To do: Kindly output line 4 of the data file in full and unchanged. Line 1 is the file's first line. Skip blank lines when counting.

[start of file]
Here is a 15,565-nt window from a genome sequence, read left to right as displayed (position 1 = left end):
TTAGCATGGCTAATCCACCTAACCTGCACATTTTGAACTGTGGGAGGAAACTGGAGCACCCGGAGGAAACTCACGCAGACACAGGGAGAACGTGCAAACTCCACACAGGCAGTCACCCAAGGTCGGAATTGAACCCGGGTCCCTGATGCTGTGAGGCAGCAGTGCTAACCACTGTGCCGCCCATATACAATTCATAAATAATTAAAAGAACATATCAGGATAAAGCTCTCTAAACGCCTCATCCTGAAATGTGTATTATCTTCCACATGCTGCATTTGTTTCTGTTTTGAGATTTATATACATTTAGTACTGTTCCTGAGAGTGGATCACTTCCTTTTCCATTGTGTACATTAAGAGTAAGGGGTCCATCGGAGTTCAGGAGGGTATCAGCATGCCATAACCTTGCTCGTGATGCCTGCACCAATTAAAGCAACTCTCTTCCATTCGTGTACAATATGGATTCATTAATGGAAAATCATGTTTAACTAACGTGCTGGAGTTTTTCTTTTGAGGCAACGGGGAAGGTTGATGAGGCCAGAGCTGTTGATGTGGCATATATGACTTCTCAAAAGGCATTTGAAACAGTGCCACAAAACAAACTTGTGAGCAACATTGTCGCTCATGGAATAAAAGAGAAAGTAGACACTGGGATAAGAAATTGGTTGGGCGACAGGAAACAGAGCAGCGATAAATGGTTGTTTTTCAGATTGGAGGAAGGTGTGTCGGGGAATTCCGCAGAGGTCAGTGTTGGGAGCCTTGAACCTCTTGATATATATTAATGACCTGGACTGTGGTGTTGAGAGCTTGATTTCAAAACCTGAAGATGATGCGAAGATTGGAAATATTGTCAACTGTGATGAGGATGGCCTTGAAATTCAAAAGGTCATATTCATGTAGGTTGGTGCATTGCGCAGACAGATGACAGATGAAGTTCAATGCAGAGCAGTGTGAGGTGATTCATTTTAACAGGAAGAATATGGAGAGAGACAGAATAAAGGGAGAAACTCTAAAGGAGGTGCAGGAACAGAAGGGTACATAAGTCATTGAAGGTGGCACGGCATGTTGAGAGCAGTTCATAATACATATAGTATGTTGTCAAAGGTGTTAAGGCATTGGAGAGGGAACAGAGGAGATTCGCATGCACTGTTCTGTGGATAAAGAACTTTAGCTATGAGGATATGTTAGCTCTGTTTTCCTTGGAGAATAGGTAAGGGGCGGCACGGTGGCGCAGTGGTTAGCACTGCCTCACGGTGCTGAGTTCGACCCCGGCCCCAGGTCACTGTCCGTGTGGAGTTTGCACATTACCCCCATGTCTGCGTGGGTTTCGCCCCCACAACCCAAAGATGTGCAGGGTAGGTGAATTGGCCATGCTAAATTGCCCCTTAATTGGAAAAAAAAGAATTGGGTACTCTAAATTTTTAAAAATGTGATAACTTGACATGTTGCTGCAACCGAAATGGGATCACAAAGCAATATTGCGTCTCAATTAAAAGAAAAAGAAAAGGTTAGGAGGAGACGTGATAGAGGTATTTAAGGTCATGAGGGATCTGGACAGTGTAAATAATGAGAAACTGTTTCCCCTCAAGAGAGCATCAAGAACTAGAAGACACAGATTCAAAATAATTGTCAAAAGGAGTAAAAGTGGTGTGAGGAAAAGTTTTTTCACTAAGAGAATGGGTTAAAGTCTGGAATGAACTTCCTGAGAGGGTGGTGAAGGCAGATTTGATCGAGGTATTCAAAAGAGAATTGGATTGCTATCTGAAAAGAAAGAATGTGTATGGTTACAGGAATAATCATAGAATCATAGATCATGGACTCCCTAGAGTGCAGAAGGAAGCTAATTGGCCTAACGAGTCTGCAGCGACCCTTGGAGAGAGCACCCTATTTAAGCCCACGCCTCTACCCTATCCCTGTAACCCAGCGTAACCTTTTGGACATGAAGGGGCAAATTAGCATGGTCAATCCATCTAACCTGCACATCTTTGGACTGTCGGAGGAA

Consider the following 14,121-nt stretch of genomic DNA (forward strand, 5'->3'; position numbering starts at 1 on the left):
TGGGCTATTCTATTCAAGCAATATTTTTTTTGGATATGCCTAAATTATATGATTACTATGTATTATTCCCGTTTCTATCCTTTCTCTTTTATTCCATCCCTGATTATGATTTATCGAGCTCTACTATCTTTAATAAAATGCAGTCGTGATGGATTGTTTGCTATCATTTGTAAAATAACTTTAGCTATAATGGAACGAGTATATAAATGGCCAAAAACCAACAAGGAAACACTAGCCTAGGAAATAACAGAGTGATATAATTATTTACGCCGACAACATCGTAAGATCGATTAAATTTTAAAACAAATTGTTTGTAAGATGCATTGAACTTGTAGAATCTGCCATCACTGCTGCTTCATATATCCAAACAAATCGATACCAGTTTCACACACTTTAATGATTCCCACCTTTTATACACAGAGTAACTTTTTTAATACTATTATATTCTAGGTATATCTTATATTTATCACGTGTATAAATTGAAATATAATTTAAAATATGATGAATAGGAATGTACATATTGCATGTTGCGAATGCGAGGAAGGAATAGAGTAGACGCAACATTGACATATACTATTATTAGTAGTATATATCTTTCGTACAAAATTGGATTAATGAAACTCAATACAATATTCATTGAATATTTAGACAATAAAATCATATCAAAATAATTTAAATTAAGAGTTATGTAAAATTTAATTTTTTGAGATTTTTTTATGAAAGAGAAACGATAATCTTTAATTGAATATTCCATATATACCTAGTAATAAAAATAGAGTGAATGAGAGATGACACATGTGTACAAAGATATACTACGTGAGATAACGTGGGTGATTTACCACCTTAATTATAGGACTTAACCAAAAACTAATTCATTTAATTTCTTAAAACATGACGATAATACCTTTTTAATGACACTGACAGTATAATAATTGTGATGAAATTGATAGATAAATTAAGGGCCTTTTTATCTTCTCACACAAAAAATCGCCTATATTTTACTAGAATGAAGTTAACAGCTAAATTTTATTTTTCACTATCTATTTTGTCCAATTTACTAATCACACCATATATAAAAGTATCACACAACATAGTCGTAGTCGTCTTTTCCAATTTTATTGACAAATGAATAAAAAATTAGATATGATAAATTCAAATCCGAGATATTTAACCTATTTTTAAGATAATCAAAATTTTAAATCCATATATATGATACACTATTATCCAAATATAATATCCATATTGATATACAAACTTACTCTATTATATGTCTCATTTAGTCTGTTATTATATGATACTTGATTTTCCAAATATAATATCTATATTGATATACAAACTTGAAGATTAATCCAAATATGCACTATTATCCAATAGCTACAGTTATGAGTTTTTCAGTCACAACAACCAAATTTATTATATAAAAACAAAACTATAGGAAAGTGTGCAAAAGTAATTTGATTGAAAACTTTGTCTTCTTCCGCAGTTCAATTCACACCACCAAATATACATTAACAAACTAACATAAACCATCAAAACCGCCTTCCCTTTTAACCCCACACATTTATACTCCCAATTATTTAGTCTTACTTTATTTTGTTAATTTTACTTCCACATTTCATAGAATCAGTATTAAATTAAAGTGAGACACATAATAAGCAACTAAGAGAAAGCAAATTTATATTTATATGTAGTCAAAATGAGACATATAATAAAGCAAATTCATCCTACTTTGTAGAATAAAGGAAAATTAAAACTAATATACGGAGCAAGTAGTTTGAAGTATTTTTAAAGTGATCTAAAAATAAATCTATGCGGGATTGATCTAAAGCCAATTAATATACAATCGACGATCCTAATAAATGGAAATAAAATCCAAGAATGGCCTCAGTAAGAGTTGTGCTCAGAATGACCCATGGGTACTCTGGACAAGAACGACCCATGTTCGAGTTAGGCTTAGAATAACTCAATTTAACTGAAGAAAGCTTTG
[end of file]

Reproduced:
TGGGCTATTCTATTCAAGCAATATTTTTTTTGGATATGCCTAAATTATATGATTACTATGTATTATTCCCGTTTCTATCCTTTCTCTTTTATTCCATCCCTGATTATGATTTATCGAGCTCTACTATCTTTAATAAAATGCAGTCGTGATGGATTGTTTGCTATCATTTGTAAAATAACTTTAGCTATAATGGAACGAGTATATAAATGGCCAAAAACCAACAAGGAAACACTAGCCTAGGAAATAACAGAGTGATATAATTATTTACGCCGACAACATCGTAAGATCGATTAAATTTTAAAACAAATTGTTTGTAAGATGCATTGAACTTGTAGAATCTGCCATCACTGCTGCTTCATATATCCAAACAAATCGATACCAGTTTCACACACTTTAATGATTCCCACCTTTTATACACAGAGTAACTTTTTTAATACTATTATATTCTAGGTATATCTTATATTTATCACGTGTATAAATTGAAATATAATTTAAAATATGATGAATAGGAATGTACATATTGCATGTTGCGAATGCGAGGAAGGAATAGAGTAGACGCAACATTGACATATACTATTATTAGTAGTATATATCTTTCGTACAAAATTGGATTAATGAAACTCAATACAATATTCATTGAATATTTAGACAATAAAATCATATCAAAATAATTTAAATTAAGAGTTATGTAAAATTTAATTTTTTGAGATTTTTTTATGAAAGAGAAACGATAATCTTTAATTGAATATTCCATATATACCTAGTAATAAAAATAGAGTGAATGAGAGATGACACATGTGTACAAAGATATACTACGTGAGATAACGTGGGTGATTTACCACCTTAATTATAGGACTTAACCAAAAACTAATTCATTTAATTTCTTAAAACATGACGATAATACCTTTTTAATGACACTGACAGTATAATAATTGTGATGAAATTGATAGATAAATTAAGGGCCTTTTTATCTTCTCACACAAAAAATCGCCTATATTTTACTAGAATGAAGTTAACAGCTAAATTTTATTTTTCACTATCTATTTTGTCCAATTTACTAATCACACCATATATAAAAGTATCACACAACATAGTCGTAGTCGTCTTTTCCAATTTTATTGACAAATGAATAAAAAATTAGATATGATAAATTCAAATCCGAGATATTTAACCTATTTTTAAGATAATCAAAATTTTAAATCCATATATATGATACACTATTATCCAAATATAATATCCATATTGATATACAAACTTACTCTATTATATGTCTCATTTAGTCTGTTATTATATGATACTTGATTTTCCAAATATAATATCTATATTGATATACAAACTTGAAGATTAATCCAAATATGCACTATTATCCAATAGCTACAGTTATGAGTTTTTCAGTCACAACAACCAAATTTATTATATAAAAACAAAACTATAGGAAAGTGTGCAAAAGTAATTTGATTGAAAACTTTGTCTTCTTCCGCAGTTCAATTCACACCACCAAATATACATTAACAAACTAACATAAACCATCAAAACCGCCTTCCCTTTTAACCCCACACATTTATACTCCCAATTATTTAGTCTTACTTTATTTTGTTAATTTTACTTCCACATTTCATAGAATCAGTATTAAATTAAAGTGAGACACATAATAAGCAACTAAGAGAAAGCAAATTTATATTTATATGTAGTCAAAATGAGACATATAATAAAGCAAATTCATCCTACTTTGTAGAATAAAGGAAAATTAAAACTAATATACGGAGCAAGTAGTTTGAAGTATTTTTAAAGTGATCTAAAAATAAATCTATGCGGGATTGATCTAAAGCCAATTAATATACAATCGACGATCCTAATAAATGGAAATAAAATCCAAGAATGGCCTCAGTAAGAGTTGTGCTCAGAATGACCCATGGGTACTCTGGACAAGAACGACCCATGTTCGAGTTAGGCTTAGAATAACTCAATTTAACTGAAGAAAGCTTTG